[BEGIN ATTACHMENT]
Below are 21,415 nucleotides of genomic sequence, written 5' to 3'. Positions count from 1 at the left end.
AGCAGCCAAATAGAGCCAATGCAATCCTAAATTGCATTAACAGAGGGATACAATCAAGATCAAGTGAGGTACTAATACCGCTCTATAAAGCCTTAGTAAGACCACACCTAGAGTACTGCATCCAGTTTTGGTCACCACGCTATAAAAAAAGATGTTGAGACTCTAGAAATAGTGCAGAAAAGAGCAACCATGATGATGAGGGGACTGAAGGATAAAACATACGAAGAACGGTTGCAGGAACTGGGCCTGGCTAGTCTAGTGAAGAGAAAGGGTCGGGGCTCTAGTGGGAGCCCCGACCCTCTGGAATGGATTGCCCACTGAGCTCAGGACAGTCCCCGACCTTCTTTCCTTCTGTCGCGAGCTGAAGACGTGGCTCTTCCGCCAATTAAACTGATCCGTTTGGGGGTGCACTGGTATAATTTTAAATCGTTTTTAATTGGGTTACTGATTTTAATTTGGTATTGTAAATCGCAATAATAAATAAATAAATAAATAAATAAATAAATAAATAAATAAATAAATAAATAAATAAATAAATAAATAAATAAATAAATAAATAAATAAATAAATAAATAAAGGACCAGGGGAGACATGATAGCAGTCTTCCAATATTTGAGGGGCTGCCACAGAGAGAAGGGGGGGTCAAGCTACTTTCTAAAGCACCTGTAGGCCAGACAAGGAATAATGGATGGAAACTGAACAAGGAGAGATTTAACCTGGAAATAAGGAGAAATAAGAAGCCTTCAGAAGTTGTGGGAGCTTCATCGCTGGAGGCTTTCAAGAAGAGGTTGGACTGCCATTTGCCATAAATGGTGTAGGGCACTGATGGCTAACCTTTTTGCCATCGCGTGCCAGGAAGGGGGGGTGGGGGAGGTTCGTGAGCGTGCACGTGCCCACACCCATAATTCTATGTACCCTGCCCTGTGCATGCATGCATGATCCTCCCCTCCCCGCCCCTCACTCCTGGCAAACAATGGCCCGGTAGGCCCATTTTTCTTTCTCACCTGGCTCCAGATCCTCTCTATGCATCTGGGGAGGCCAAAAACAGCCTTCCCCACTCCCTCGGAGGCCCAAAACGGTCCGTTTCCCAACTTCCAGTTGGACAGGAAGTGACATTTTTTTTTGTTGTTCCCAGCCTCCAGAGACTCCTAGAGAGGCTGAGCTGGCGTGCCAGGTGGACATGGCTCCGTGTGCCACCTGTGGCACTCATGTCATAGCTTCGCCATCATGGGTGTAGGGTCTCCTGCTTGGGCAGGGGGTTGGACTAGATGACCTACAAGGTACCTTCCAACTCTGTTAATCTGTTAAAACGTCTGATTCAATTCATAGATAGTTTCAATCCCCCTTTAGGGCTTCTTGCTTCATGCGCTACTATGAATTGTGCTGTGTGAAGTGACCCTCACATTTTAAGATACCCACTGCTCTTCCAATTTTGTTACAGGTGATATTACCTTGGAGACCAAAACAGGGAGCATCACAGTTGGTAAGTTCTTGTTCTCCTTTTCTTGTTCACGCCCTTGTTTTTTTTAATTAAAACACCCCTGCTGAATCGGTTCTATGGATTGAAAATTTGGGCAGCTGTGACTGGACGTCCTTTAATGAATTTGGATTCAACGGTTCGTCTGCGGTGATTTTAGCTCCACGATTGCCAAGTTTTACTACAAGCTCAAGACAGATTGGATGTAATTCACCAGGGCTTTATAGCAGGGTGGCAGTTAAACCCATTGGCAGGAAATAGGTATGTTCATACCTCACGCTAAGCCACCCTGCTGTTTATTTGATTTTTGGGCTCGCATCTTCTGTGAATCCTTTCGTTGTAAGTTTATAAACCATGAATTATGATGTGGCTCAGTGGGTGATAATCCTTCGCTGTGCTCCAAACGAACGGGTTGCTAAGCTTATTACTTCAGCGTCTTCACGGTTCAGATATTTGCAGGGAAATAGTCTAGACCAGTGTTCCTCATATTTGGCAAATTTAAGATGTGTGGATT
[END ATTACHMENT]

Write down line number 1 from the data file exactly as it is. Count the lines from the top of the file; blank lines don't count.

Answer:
Below are 21,415 nucleotides of genomic sequence, written 5' to 3'. Positions count from 1 at the left end.